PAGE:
Best Place to Write in Los Angeles #7: Daily Dose, Downtown Los Angeles

I basically use my Instagram feed to discover new cafes and restaurants. My Daily Dose cafe discovery came courtesy of one of my favorite artists, JAW Cooper. Daily Dose is a rustic, urban cafe tucked away in an industrial zone (considered the Arts District as well) of Downtown Los Angeles. It’s become a thing for chic new cafes primarily catering to creatives and loft dwellers to share space with packing and wholesale districts. I’m guessing it’s because the rent is cheap and the warehouses and old industrial buildings are being converted into residential spaces for artists and the like.

It’s easy to forget you’re in a somewhat gloomy, congested area even after the difficulty of maneuvering around big rigs idling on the road and hassling to find parking (lots of No Parking signs, so be sure to read before you park). There’s a sign on a nondescript strip of street pointing you down a cozy alley. You pass ivy-covered brick, tables made from what looks like reclaimed wood and old wood produce boxes, and walk up to a charming, rickety door. Inside, the cafe is bright and warm, and the staff smiles at you, offering recommendations. They have a seasonal, mostly farm-to-table breakfast and lunch menu–you will want to come hungry.

I ordered The Guildsmith, a grilled cheese chock full of tasty veg. They give you a number if you’re dining in, and seating is all outside (if I remember correctly). I can imagine this place getting crowded on weekends; take note that seating is limited and many of the tables are communal picnic tables. But I showed up on a weekday just before noon and found a table for two easily. Your table neighbors will most likely be well-to-do creatives, or artsy interns and freelancers. I saw a couple of people with laptops.

If you order food, you won’t want to pause between bites to write. I didn’t look up from my plate until everything was gone. It’s hard enough to find a decent meal and even harder to find it at a cafe. The cappuccino was also good, by the way. I think every barista is now required to be an expert in foam art.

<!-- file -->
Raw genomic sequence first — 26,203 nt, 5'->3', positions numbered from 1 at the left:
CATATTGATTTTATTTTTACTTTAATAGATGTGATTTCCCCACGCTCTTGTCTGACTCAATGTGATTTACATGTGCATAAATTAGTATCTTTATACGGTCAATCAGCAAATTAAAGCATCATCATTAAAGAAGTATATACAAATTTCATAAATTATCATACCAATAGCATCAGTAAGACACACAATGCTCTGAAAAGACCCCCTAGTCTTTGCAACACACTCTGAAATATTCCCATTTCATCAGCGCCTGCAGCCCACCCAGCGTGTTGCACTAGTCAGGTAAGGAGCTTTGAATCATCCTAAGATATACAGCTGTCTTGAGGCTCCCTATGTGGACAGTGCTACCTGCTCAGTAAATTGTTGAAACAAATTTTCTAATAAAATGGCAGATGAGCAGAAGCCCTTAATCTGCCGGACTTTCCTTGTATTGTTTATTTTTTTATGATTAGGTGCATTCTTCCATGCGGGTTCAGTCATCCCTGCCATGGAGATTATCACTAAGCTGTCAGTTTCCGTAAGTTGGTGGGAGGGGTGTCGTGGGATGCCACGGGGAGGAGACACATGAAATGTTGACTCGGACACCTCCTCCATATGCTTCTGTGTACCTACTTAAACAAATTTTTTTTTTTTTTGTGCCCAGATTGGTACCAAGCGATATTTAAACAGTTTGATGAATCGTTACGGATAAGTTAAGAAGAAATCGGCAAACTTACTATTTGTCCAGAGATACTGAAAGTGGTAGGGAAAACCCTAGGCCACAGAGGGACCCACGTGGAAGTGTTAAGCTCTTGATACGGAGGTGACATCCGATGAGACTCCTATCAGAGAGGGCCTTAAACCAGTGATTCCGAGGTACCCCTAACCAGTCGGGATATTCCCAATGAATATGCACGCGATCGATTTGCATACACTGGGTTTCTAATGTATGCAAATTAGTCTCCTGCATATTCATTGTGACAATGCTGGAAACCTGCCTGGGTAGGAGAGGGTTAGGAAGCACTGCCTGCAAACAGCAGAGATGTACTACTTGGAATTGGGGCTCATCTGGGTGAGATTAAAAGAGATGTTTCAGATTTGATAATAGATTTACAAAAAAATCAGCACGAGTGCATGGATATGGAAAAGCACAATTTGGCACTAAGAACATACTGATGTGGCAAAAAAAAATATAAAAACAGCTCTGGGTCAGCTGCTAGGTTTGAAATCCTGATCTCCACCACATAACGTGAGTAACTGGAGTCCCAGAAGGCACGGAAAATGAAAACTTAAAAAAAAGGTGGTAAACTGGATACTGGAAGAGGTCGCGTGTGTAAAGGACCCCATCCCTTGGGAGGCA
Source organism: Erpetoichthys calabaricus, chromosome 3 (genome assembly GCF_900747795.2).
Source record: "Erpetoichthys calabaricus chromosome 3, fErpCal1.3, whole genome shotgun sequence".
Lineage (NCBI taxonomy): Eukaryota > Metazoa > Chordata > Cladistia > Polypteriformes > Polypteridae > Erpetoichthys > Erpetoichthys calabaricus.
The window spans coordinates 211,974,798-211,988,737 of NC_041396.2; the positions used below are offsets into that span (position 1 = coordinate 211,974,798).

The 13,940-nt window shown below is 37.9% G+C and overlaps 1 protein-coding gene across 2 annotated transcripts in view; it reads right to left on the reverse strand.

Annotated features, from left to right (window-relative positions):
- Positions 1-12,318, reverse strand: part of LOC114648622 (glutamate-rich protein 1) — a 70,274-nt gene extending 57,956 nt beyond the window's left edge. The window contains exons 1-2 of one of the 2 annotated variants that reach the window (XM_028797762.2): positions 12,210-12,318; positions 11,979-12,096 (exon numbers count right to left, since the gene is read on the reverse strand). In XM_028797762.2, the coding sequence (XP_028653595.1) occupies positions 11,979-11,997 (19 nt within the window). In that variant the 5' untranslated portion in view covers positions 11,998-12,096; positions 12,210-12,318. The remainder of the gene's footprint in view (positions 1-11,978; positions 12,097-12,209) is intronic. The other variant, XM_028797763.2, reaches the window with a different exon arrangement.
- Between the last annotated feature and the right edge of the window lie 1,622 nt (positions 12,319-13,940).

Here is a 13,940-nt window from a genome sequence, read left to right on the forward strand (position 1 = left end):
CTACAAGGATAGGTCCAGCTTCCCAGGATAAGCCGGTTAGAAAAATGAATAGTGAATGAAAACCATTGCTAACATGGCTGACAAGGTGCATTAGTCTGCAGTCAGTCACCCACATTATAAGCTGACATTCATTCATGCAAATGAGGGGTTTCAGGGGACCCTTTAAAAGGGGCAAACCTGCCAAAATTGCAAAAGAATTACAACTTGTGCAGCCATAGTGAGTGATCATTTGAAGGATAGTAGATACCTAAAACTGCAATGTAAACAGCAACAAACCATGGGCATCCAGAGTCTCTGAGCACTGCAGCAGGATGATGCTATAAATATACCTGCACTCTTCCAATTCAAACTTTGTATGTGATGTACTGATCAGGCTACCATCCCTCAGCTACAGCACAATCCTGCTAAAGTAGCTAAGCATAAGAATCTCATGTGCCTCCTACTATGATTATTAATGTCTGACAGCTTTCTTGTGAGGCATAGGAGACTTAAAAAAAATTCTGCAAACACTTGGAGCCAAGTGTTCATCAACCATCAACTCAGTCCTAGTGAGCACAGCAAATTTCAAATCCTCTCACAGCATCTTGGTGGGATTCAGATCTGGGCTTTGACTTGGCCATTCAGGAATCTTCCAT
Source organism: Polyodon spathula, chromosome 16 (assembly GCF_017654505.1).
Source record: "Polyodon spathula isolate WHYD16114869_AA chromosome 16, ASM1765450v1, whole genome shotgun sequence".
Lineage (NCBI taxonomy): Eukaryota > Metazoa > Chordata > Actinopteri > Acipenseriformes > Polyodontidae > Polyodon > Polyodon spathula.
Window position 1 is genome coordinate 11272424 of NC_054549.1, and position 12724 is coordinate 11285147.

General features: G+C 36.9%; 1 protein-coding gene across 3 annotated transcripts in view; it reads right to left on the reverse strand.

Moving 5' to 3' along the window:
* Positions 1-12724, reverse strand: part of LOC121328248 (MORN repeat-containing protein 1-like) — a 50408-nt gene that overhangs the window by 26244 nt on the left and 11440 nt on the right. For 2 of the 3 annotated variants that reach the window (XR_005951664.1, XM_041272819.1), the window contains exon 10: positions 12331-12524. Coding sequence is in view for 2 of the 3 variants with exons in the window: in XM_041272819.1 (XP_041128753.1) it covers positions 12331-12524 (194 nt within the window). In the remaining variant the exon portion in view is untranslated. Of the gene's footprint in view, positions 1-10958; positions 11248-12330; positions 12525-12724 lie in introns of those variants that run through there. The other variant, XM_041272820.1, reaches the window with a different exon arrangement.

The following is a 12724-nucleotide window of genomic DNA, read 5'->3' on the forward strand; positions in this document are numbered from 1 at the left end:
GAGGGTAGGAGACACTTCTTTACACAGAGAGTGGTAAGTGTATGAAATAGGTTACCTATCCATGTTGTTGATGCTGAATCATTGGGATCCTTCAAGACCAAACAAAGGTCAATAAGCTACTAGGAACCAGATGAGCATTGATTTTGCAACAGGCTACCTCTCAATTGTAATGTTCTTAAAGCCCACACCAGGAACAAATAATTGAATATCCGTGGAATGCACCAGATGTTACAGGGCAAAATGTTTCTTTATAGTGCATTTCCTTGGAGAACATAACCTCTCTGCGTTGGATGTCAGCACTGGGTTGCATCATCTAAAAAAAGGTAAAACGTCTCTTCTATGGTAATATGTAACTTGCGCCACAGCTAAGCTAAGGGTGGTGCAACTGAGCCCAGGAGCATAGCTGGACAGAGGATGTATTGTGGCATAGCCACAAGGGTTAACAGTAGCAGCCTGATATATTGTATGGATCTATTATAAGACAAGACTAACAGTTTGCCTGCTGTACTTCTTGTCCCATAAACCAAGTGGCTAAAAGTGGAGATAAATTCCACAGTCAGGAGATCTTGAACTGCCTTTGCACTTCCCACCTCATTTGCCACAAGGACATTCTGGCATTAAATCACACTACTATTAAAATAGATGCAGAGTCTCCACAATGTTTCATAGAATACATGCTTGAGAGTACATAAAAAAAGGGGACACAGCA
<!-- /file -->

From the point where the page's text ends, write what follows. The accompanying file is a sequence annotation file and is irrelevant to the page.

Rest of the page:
I got in about an hour of writing before I felt like maybe I was taking up space what with the lunch crowd filtering in. Next time, I’ll try coming at an off hour like 2:00 p.m. The Wi-Fi is free and they’re open until 8:00 p.m. every day except Sunday (4:00 p.m. is the closing time, but check the website).

I’d come back any weekday to write and on the weekend with friends. I love the atmosphere–I almost felt like I’d found my way to an old city of creeping ivy and brownstone. Tiny birds fluttered around, it was overcast. Perfect.

This only gets a four out of five because my actual writing time was limited by seating. As far as cafes go, generally speaking, it gets a five.

Viscosity: 4 out of 5

Best Place to Write in Los Angeles #6

Best Place to Write in Los Angeles #6

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Dwelltime–Cambridge, MA

Told you I was a jet-setter! Okay, I am not a jet-setter. But I did travel to Massachusetts for my best friend’s wedding. It was imperative that I try out a coffee shop while there. Chanda, the bride, and Kevin, the groom, took me to Dwelltime, a sourcing-focused coffee boutique down the street from their home.

One look at the menu and you could tell that these people take their coffee seriously. I showed up a second time on my ownDwelltime Menu to test the atmosphere for writing and found it highly hospitable. It doesn’t hurt that Cambridge is a college town. You can almost always be certain to find a good place to write and chug coffee in a college town. Indeed, most of its early-morning denizens were students, which momentarily sent me right back to college…not as nightmarish a feeling as expected.

I’m a caffeine junkie and cafe fly, but I don’t claim to be a coffee connoisseur, so while I enjoyed Dwelltime’s carefully-sourced and selected brews, I didn’t attain java enlightenment or anything. But it was good and I brought a bag home for myself and a friend, along with some of their homemade jam, which I probably appreciated more than the coffee–but that’s just me.